Invoking the 14-day period that health officials say must pass without incident to mitigate infections, Meiser noted that June 3 is 14 days after May 20.

“We absolutely understand that this is a hot-button issue,” he said, but “finding a way to help save these small businesses that have been hurt so viciously” by the virus is critical.

Thames

DECD Deputy Commissioner Glendowlyn Thames, also present, said the department should have more information on how businesses can acquire the necessary PPE before reopening by Monday at the latest.

Thames also said the self-certification materials necessary to reopen are now available on the DECD’s website. The resulting badges can be displayed on a business’s website, storefront, and other collateral material – all part of the effort to instill public confidence, she said.

 

$111 million for school districts
Connecticut is receiving $111 million in federal coronavirus relief aid for its school districts to support continued learning and address educational disruptions.

The funding was awarded by the U.S. Department of Education under the Elementary and Secondary School Emergency Relief Fund (ESSERF) of the CARES Act. It will complement the $27.8 million already announced for the Governor’s Emergency Education Relief Fund.

ESSERF is the main federal funding stream dedicated to supporting the state’s pre-K through 12 system during the COVID-19 crisis. The federal government allows for significant flexibility in how the state and local school districts spend the grant so that existing education funds can be repurposed to areas of highest need, mitigate fiscal impacts, and immediately address educational disruptions.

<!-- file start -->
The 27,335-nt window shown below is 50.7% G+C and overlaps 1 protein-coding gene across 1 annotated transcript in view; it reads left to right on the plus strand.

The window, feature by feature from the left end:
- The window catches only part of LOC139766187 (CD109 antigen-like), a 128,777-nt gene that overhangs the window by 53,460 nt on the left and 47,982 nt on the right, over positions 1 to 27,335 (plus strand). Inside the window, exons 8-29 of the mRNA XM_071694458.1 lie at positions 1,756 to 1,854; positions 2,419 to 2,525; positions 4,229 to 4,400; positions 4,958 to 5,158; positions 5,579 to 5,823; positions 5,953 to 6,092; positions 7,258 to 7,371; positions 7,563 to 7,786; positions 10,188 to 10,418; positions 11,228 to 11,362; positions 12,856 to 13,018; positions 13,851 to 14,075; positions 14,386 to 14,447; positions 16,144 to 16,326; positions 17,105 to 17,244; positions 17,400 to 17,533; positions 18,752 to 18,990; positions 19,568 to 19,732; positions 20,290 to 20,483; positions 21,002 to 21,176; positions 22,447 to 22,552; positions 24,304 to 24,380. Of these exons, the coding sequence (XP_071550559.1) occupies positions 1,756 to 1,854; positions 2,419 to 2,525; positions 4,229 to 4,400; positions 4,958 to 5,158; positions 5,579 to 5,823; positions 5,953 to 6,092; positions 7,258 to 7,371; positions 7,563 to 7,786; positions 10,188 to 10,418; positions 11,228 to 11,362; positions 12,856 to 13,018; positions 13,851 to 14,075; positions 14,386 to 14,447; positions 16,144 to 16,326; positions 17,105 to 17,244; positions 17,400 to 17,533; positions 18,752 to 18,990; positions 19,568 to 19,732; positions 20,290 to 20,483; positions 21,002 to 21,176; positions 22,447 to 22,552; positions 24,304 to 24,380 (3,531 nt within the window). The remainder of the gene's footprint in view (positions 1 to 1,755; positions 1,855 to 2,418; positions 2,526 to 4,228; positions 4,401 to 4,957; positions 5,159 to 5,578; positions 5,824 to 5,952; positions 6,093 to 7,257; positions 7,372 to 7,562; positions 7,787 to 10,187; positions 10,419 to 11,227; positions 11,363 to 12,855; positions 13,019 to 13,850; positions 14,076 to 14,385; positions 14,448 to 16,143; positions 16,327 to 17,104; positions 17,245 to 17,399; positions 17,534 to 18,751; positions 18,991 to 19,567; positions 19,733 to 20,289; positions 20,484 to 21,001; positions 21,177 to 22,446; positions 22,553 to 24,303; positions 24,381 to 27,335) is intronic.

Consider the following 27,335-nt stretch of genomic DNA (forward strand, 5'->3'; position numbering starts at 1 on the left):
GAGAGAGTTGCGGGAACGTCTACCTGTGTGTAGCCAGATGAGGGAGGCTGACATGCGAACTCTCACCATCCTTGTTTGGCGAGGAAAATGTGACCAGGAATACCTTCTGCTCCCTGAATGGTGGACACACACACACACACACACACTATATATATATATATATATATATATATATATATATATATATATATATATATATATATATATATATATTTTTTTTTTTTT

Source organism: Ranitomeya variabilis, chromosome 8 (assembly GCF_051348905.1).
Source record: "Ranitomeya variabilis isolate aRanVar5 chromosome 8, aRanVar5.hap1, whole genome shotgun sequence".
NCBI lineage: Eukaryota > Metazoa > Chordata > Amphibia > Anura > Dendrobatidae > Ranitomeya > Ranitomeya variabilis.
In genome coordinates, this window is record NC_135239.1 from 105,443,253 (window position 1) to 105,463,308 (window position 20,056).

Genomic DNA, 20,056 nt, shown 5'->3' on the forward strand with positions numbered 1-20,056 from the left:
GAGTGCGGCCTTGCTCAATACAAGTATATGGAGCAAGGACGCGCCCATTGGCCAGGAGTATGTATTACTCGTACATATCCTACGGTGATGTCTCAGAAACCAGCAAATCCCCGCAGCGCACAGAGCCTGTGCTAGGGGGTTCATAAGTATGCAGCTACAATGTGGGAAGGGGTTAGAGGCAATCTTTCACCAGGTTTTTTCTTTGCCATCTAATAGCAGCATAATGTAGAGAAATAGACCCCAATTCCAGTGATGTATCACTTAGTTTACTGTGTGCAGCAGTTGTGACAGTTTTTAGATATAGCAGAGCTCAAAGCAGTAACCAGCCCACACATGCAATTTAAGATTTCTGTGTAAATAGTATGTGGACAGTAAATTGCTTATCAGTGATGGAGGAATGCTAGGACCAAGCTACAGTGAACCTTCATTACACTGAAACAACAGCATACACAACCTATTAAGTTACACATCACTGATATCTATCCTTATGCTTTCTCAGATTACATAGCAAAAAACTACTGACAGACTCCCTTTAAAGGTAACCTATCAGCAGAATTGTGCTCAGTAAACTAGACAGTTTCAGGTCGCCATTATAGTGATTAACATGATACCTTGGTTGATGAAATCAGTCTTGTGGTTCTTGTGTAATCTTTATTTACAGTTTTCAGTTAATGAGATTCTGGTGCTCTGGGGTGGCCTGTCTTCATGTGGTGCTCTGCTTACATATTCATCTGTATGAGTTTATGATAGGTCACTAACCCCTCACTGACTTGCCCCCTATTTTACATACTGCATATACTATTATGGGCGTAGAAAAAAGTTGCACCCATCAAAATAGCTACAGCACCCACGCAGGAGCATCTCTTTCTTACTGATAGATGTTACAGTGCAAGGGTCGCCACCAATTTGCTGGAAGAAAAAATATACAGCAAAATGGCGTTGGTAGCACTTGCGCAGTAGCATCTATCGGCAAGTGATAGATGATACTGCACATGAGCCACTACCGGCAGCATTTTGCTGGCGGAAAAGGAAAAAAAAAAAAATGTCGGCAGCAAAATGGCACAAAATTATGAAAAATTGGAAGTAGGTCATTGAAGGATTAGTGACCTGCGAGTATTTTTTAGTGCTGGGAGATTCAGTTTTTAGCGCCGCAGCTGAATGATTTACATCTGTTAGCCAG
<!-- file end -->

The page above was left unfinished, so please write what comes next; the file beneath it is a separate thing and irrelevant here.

Trump: New federal relief bill “dead on arrival”
The Health and Economic Recovery Omnibus Emergency Solutions (HEROES) Act, Speaker of the House Nancy Pelosi’s (D-California) $3 trillion coronavirus relief bill, is “dead on arrival,” according to President Donald Trump.

The bill – which is expected to pass the House tomorrow – includes nearly $1 trillion for states and cities to avoid laying off police, firefighters and other essential workers; earmarks $75 billion for virus testing; and includes another round of $1,200 direct cash payments to qualifying Americans, extends unemployment benefits, and establishes a rent and mortgage relief fund.

Republicans have indicated they are not in favor of another stimulus bill with such a huge price tag, following the $2.2 trillion CARES Act that was signed into law in late March. Adding to the uncertain chances of the bill’s passage in the Republican-controlled Senate is the inclusion of language that would in effect mandate that states send all registered voters a ballot to vote from home, offer online and same-day voter registration, and expand early voting.

Asked yesterday if he saw the need for the HEROES Act, Trump said: “I don’t know. It depends. Certainly not the package that I saw today. Basically, if you look at that package, what they want more than anything else is – it’s a voting package. They want to be able to make sure that Republicans can’t win an election by putting in all sorts of mail-in ballots.”

The numbers
As of this writing, there are more than 1.4 million positive cases and over 84,500 virus-related deaths in the U.S., with about 245,000 recovered. Globally, there are more than 4.4 million positive cases and in excess of 300,000 deaths, with over 1.56 million recovered.